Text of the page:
The fifth edition of the UN’s Global Biodiversity Outlook report, published by the Convention on Biological Diversity (CBD), warns that action on biodiversity is essential to prevent future pandemics.
The latest biodiversity report was released ahead of a UN Summit on Biodiversity that took place at the end of September. Under the CBD, countries had agreed a set of 20 biodiversity targets to reach by 2020, after which a global biodiversity framework is due to be created. However, the goals have not been achieved.
The latest report is seen as particularly significant because it is the “final report card” for the biodiversity targets. In it, the authors stress that nearly all countries are now taking some steps to protect biodiversity.
The document notes falling rates of deforestation, the eradication of invasive alien species, and raised awareness of biodiversity and its importance. However, this positive news does not offset a worsening situation.
For example, funding is far below levels needed, and the hundreds of billions of dollars required are dwarfed by the amounts spent on activities harmful to biodiversity.
The report also highlights disparity between freshwater and marine biodiversity, with only 4% of bilateral biodiversity-related overseas development assistance (ODA) addressing marine biodiversity, with the remainder spent on terrestrial and freshwater biodiversity.
Pressures on biodiversity will reduce nature’s contributions to people, compromising its role in regulating water quality and reducing coastal risk. Up to five billion people face increased water pollution under future scenarios of land use and climate change, the report predicts, particularly in Africa and South Asia. “Hundreds of millions” face increased coastal risk in Africa, Eurasia and the Americas.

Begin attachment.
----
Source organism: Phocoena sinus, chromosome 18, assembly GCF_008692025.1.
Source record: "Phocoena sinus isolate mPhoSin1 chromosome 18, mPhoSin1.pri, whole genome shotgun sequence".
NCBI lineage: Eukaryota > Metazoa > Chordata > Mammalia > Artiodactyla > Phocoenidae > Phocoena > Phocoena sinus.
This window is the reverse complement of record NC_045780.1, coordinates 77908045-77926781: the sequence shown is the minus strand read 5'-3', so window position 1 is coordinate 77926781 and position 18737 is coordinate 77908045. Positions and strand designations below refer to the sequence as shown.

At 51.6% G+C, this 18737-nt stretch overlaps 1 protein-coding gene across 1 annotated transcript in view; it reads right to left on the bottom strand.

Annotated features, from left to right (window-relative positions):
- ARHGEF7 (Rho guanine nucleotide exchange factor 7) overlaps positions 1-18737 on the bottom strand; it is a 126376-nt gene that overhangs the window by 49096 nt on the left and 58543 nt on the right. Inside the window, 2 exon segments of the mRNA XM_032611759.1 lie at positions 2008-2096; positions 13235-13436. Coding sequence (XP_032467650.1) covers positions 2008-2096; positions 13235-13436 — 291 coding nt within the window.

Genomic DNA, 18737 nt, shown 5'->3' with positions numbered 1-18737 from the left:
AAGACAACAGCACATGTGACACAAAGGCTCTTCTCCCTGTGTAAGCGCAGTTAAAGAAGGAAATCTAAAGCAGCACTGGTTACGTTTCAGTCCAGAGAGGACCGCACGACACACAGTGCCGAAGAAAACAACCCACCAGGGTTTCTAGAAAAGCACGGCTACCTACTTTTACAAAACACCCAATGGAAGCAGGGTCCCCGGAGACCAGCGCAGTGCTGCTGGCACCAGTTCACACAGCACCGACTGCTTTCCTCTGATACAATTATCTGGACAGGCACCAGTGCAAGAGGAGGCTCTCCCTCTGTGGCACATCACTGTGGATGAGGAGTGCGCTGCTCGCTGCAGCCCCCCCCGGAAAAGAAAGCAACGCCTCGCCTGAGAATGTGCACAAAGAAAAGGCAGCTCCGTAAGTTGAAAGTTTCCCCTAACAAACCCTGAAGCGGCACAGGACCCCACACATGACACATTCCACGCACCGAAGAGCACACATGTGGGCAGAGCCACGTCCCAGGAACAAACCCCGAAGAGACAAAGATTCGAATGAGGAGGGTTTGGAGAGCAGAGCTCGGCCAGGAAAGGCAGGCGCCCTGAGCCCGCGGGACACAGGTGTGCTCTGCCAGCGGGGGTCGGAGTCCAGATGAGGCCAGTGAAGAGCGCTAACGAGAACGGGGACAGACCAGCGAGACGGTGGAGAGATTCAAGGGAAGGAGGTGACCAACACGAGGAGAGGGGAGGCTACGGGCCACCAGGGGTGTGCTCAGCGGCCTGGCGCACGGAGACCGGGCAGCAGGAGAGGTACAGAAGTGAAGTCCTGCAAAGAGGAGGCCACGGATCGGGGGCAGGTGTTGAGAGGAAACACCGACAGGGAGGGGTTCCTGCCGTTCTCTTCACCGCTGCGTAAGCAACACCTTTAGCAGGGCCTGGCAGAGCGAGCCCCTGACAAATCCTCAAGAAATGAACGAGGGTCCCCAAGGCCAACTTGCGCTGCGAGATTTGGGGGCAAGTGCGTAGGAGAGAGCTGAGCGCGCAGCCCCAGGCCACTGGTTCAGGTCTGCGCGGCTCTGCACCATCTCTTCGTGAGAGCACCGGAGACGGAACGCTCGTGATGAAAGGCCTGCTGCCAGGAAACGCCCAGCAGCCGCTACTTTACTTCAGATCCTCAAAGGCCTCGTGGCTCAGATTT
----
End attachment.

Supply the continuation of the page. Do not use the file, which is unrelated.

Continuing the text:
Efforts to restore biodiversity need to be scaled up, the report says, including restoration of coastal and inland waters. A range of proposals for stepping up protection has been put forward, and the report emphasises the need to take account of potential negative impacts on food security if areas protected or restored add further pressure on the land available for food production.
An emphasis on improving biodiversity in ‘shared’ landscapes such as farmed land can generate greater gains for services including aquatic biodiversity, the report says. The report is paralleled by the launch of a pledge by the EC and heads of state and government from more than 60 countries to reverse nature loss by the end of the decade as part of the UN Decade of Action to Achieve Sustainable Development.